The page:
RJKIRK is offline Find More Posts by RJKIRK
Reply With Quote
Old Feb 15, 2013, 03:30 AM
Registered User
Markran's Avatar
United States, CA, Sacramento
Joined Aug 2011
594 Posts
I got this Aoyue iron in August and it's awesome. Excellent value for the money. It heats up super quick and the digital control works well. I was using the $20 Radio Shack and Weller irons for years and always replacing them. $57 delivered.

http://www.amazon.com/Aoyue-937-Digi.../dp/B000I30QBW
Markran is offline Find More Posts by Markran
Reply With Quote
Old Feb 15, 2013, 02:51 PM
Registered User
United States, ID
Joined Sep 2011
420 Posts
Don't spend much more than about $5 if you just want a basic soldering iron. A 25-30W iron will work for almost everything, even big connectors. The main thing is the right tip, if you use a copper tip, homemade or otherwise, you can provide the heat a lot more effectively. People cry that you can't do bullet connectors on large wire without +40W, but this isn't the case. A tinned tip of the right shape on a 25W iron can solder a lot bigger wire than a 40W with the wrong tip.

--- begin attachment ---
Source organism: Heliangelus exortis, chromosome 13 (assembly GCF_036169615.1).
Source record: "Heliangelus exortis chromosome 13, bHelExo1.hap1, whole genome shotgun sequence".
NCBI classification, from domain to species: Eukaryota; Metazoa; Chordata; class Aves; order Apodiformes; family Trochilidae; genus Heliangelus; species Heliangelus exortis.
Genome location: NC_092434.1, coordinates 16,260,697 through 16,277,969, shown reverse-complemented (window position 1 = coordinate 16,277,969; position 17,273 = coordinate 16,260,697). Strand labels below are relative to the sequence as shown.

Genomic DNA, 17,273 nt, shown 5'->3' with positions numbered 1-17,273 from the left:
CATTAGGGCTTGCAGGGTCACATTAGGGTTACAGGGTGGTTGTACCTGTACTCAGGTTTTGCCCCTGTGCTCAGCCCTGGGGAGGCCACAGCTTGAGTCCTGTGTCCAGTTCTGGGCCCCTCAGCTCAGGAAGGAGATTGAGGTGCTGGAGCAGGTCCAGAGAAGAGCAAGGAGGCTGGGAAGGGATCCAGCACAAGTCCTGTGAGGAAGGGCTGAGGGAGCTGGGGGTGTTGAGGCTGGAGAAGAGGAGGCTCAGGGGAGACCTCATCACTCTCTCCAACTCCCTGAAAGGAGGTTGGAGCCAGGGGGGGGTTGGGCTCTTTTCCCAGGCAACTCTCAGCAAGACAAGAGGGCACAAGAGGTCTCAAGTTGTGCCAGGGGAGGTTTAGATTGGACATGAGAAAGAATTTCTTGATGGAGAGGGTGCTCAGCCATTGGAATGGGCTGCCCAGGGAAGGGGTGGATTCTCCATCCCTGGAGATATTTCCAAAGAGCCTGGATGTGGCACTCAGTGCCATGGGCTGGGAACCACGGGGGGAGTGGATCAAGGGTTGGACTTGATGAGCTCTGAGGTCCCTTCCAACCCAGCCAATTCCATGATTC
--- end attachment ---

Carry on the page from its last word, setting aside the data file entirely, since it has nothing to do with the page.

If you're going to spend more than $90, then get a SMT rework station from ebay. They're about that price and have the hot air to do SMT.
jakestew is offline Find More Posts by jakestew
Reply With Quote
Old Feb 15, 2013, 04:02 PM
RC beginner
New York
Joined Oct 2008
6,054 Posts
i love the way rcg members almost always recommend things 3x out of ops budget range. tools, planes, motors, radios, it dont matter. they will attempt to drive him into the poorhouse no matter what. then we have jake with his $5 suggestion and copper tips. lol!

\http://www.rcgroups.com/forums/showthread.php?t=1814457

if you plan to spend more than 30 minutes/year soldering then the single most important factor is to use an iron clad tip. otherwise expect very short life. copper IS soluble in tin. heres an excellent hakko iron used almost universally in chinese assembly houses (and unlike many hobbyists here those guys DO know which end is up):

http://www.ebay.com/itm/180871850349...84.m1439.l2649